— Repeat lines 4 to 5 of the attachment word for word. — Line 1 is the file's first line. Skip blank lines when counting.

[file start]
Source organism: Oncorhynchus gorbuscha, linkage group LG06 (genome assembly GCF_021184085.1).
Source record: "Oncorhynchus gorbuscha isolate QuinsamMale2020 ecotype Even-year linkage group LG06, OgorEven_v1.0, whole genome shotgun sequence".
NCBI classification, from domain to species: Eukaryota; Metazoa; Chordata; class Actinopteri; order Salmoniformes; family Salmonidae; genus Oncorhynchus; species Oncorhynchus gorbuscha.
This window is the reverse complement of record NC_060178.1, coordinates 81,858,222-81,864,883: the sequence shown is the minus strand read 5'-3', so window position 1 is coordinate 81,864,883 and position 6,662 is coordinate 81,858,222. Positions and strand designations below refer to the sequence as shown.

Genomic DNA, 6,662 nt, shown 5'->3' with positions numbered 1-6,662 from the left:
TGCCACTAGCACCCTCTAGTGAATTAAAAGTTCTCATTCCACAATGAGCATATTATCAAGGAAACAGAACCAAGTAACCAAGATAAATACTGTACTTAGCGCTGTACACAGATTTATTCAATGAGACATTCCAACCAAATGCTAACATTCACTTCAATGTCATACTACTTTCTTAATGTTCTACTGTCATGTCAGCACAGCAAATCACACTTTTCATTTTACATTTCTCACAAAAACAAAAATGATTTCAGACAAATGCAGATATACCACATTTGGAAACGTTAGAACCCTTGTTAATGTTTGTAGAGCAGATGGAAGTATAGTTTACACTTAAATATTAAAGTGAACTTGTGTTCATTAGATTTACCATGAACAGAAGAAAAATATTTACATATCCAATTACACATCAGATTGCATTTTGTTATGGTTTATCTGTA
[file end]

This window is the reverse complement of record NC_060178.1, coordinates 81,858,222-81,864,883: the sequence shown is the minus strand read 5'-3', so window position 1 is coordinate 81,864,883 and position 6,662 is coordinate 81,858,222. Positions and strand designations below refer to the sequence as shown.

Genomic DNA, 6,662 nt, shown 5'->3' with positions numbered 1-6,662 from the left: